35. We forgot the option of not using the TPE in order to save money

    It’s not like we used Sasha’s TPE

    Any Laker fan who thought that the huge multi billion dollar Fox deal would do anything but pad the Buss family account was delusional


  36. With regard to talk about a Rondo for Gasol trade. This might sound great to some, but it really doesn’t make much sense for the Celtics (not a Celtics fan here, in fact, I hate them).

    Rondo has more upside, and a longer career ahead of him than Gasol who has already peaked. Adding Gasol to the Celtics would be a step back for them as it would not improve their long term outlook on winning……I don’t think Ainge would be that dumb.


  37. My dream scenario:

    trade pau for deron w.
    1st round pick for milsap
    TPE/pick for session or other avg pg
    a little minor upgrades elsewhere

    (either bynum or howard is fine)


  38. Count me on board with the acquire Sessions & Beasley train. If the FO is worried about Sessions walking next year, where would he go? Who has a PG hole bigger than us with a chance to compete for championships in one of the most attractive NBA cities in the US?

    I’m hoping the reports of the declined deals for Sessions & Beasley mean two things: first, that the FO is actually interested in both of them and its not just speculation and second, that the FO thought the initial price was too high and is now playing hardball with Cleveland and Minnesota.

    For those that think Dan Gilbert won’t do anything that would help us out, remember that his tirade to Stern was based on money; he was upset that the Lakers were shedding payroll and therefore would be paying less money to teams under the cap. If we absorb Sessions’ contract, not only will Gilbert be off the hook for his contract, but it’ll put us that much more over the threshold and therefore will be paying more money to teams under the cap. So essentially, Gilbert will be double dipping at our expense.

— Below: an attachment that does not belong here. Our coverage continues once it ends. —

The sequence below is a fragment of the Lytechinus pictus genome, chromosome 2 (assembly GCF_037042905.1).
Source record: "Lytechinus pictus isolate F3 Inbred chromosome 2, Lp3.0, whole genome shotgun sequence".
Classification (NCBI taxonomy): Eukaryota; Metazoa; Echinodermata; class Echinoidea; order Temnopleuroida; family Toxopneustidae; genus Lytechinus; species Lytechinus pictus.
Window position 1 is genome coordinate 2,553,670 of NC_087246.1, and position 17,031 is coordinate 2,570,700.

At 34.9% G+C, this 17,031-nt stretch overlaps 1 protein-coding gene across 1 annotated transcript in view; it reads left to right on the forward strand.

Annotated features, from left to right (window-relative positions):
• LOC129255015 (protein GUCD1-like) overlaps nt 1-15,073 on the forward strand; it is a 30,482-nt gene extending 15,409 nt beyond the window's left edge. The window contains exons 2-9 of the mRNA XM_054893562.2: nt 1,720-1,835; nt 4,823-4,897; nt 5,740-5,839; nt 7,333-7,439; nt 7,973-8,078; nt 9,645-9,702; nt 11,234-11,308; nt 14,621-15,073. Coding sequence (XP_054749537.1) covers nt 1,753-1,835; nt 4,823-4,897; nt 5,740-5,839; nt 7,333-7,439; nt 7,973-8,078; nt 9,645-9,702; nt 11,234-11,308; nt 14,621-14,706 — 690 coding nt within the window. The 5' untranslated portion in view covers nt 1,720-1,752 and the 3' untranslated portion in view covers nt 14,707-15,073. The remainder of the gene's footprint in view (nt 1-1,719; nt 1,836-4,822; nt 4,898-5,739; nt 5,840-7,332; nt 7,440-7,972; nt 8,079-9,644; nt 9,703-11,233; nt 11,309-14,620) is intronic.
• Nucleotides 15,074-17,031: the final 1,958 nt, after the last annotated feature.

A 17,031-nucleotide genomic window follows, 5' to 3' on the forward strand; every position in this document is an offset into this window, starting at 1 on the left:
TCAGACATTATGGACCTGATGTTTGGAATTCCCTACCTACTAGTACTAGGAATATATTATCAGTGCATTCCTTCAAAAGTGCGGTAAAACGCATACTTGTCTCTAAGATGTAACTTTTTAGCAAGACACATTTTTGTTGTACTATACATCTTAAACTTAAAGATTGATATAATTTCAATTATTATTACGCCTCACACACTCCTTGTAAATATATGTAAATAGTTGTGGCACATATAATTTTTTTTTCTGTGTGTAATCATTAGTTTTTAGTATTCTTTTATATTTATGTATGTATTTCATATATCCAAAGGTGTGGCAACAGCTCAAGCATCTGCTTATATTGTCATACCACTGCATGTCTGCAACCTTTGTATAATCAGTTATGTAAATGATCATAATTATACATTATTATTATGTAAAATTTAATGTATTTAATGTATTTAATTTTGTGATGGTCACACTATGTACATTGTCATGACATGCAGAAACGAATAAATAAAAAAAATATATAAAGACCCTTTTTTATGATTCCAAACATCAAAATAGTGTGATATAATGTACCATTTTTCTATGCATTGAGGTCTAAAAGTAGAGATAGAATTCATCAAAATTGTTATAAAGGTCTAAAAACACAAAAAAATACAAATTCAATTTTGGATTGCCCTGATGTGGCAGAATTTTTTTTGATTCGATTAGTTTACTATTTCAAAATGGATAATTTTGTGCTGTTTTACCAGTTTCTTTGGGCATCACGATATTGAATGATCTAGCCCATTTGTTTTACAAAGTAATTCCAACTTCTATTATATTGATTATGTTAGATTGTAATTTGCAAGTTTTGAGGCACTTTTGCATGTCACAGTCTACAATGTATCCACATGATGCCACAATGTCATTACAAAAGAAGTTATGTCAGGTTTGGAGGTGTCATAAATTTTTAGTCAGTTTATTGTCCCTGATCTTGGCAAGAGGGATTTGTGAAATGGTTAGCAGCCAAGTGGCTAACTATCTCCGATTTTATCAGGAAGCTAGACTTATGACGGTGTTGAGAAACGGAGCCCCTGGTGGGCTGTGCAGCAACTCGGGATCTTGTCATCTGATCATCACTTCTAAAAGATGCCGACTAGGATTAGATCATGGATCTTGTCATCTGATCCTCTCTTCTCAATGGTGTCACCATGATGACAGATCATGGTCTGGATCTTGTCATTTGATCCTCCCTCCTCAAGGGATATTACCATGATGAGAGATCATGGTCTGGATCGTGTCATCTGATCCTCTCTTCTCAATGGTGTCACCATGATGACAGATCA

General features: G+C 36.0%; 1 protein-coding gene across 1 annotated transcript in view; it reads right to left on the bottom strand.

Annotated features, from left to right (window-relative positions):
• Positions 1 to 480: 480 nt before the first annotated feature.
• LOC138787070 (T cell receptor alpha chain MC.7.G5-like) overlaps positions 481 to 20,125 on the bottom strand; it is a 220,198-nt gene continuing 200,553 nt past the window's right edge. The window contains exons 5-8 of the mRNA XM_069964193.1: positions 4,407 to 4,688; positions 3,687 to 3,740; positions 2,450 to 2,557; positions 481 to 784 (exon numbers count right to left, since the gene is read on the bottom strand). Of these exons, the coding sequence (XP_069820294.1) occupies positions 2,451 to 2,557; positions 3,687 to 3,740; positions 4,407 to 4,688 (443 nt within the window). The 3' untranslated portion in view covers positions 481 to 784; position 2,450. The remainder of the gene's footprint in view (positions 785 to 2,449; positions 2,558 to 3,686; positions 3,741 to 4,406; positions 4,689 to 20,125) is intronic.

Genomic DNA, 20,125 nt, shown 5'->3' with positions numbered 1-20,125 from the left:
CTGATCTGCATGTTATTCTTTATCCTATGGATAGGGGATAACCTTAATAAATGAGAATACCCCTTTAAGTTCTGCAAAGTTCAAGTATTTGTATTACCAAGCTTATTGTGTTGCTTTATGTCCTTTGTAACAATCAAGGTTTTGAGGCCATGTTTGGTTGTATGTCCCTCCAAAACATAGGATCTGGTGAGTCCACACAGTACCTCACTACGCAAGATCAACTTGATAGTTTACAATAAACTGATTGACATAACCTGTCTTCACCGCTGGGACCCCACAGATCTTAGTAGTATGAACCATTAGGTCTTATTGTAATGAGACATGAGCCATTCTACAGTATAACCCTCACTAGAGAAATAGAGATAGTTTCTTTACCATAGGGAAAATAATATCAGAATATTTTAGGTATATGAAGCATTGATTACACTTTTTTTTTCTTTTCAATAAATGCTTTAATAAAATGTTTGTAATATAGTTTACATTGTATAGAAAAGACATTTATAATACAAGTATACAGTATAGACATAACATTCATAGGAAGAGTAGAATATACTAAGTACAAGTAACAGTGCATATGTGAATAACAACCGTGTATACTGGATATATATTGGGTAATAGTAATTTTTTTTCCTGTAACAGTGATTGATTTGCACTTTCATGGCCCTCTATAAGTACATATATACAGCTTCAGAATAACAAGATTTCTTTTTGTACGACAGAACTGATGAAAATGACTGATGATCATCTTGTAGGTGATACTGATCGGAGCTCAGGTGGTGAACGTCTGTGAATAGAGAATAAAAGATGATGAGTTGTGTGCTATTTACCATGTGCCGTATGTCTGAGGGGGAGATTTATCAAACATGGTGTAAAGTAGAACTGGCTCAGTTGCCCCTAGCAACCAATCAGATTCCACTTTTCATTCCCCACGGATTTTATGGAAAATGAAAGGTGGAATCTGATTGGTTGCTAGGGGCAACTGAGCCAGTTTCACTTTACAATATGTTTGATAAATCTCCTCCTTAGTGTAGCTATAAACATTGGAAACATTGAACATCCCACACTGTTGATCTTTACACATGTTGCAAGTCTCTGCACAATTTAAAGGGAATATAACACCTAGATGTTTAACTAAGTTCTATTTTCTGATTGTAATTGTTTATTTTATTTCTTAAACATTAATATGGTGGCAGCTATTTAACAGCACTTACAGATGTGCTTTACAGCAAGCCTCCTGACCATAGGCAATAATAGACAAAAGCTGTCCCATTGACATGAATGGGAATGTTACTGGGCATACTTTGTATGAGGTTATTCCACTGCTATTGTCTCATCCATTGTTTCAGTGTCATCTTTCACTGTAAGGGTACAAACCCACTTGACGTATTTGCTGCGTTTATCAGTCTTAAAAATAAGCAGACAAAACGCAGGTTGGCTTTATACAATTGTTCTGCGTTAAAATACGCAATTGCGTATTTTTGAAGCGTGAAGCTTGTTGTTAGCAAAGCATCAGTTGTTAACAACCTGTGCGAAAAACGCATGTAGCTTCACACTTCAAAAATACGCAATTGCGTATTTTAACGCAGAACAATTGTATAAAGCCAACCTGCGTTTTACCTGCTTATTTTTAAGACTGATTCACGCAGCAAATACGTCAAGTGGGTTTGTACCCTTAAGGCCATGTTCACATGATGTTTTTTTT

Gilbert doesn’t have to pay Sessions for the remainder of the season, gets more luxury tax money, atleast a pick, and maybe a serviceable player in McRoberts, all for a player who is going to walk at the end of the season anyway. If you were Gilbert, why wouldn’t you make that trade?


  39. RoP: Not using the TPE is on Mitch’s spreadsheet as an option. See post 29, letter A above.
    sbdunks @31: Accurate and amusing. However we still may end up with one of these misfits.
    Sessions: Nobody has yet told me how the Lakers are going to get Gilbert to help us (other than to completely overpay for this guy).


  40. It’s just funny to think Beasley, Sessions can replace Odom, brown and that takes Lakers closer to a championship.

    1/2decaf1/2regular: Kobe and Pau needed each other. Pau is still averaging 17-10-3-1 50%

    Kobe wasn’t good last playoffs either only Bynum had any impact. But I’m grateful for what he’s done just time to move on from this big 3 era. Maybe one year too late


  41. (36). Big picture?

    The Memphis playoff results don’t mean much in this context, since Pau is on a completely different team now, in a completely different role. Besides, you could make a similarly dismal chart for, say, Dwayne Wade’s playoff performances from 2007-10.